Mogu is missing these advantages but does possess several overlapping businesses. Chloe Jiang, a senior consultant focused on China’s e-commerce sector, told JingDaily that data from the key liverstreamers on Mogu is unexpectedly high — especially their single-time sales of target products and the increase rate of their returned purchasers. “I don’t see any promise if Mogu solely competes with other e-commerce giants in regular livestreaming area. However, Mogu holds a higher re-purchasing rate than Taobao or Xiaohongshu,” she shared.

    From resources to revenue#

    COVID-19 solidifies Mogu’s confidence in the livestreaming business, which allows it to keep and cultivate fashion influencers. According to the fourth quarter of the fiscal year 2020 report, the gross merchandising volume (GMV) of livestreaming sessions was 46.2% of Mogu’s overall GMV of the year, with a year-on-year hike of 91.6%. This sector is now the main engine lifting Mogu’s whole business in China.

    Traditionally, Mogu has focused on users instead of products while the likes of Taobao has focused on online hypermarkets. Showing human faces to target audiences is Mogu’s core value. Since 2013, success has grown from the generation of a digital community — a space where female consumers in particular share fashion tips and coupon insights to create excitement in shopping. However, at the time, the lack of integrated merchandising and supply chains hindered Mogu upgrade to a livestreaming e-tailer. Moreover, stakeholders were concerned by the high rate of cash burn Mogu allowed for its transformation.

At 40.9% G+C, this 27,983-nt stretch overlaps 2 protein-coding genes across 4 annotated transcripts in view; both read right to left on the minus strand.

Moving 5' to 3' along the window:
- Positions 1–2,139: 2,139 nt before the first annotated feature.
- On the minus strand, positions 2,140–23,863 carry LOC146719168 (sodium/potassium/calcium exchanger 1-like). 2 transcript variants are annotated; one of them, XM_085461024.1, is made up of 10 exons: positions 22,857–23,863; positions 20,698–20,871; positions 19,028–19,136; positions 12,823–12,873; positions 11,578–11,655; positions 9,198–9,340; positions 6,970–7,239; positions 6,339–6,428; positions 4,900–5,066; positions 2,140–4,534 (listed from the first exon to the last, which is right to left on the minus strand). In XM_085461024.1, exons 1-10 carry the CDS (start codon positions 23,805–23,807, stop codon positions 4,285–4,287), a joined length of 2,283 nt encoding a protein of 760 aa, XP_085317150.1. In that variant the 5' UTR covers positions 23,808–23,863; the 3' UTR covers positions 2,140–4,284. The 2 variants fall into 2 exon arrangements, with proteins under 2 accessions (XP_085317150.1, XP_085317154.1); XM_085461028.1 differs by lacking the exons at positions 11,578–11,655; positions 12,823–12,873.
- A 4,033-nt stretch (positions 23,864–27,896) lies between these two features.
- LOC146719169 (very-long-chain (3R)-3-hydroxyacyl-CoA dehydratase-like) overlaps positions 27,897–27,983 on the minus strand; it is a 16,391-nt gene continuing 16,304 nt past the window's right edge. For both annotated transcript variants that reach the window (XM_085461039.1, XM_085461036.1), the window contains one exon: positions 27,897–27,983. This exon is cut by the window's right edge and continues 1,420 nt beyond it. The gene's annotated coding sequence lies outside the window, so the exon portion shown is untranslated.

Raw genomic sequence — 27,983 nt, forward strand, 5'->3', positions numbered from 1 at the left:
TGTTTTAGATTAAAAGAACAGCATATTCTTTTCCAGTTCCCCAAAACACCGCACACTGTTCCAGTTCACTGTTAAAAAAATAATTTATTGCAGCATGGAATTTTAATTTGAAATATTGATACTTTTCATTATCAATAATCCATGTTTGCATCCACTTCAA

While this heavy investment in livestreaming then preempted the current livestreaming trend, for many the question remains: Can Mogu transform livestreaming resources to revenue? Its market cap shrank to around 390 million last year versus notably down from 1.3 billion in 2018 upon going public. But a year later the company had reduced its burn-through by 29%. As a social e-commerce platform incubating around 49,000 fashion influencers who pump out content to more than 63 million active Chinese users, Mogu has certainly impressed the market with the progress it has made over the past year. But how to balance the funding and the growth rate is a fatal issue threatening the company’s future.

    Risks in a new model#

    While there have been risks in Mogu’s change of business model, it has now started to reap rewards. In the past, Mogu’s CEO Qi has said in an interview the “market does not look good.” By focusing entirely on livestreaming and changing strategy it put due pressure on the company.

    However, by shifting most of the resources to the livestream category, commission revenue from the new business has eventually taken the lead. According to the financial reports from a recent executive meeting, active users have lept to 3.6 million post-pandemic, while the average repurchase rate has increased to 86%.

    “The competition of e-commerce is all about either products or livestreamers,” a Business Development Manager at Xiaohongshu disclosed. “We [at Xiaohongshu] have the most advantageous livestream resources in fashion and lifestyle among all competitors. But I know Mogu has some very professional top fashion livestreamers with a sticky and loyal fan base.”

    There are over 20,000 licensed livestreamers on Mogu but the company is cautious. It has strict requirements and scanning systems as customers no longer browse everything before pinpointing what they really want; rather a click on one button will help them reach to the most trendy and cost-effective products. Livestreamers who cannot reach minimal livestreaming hours, sales amounts, or followers will be removed from Mogu’s “top list.” Mogu’s livestreaming might be entertaining to watch, but it also means business.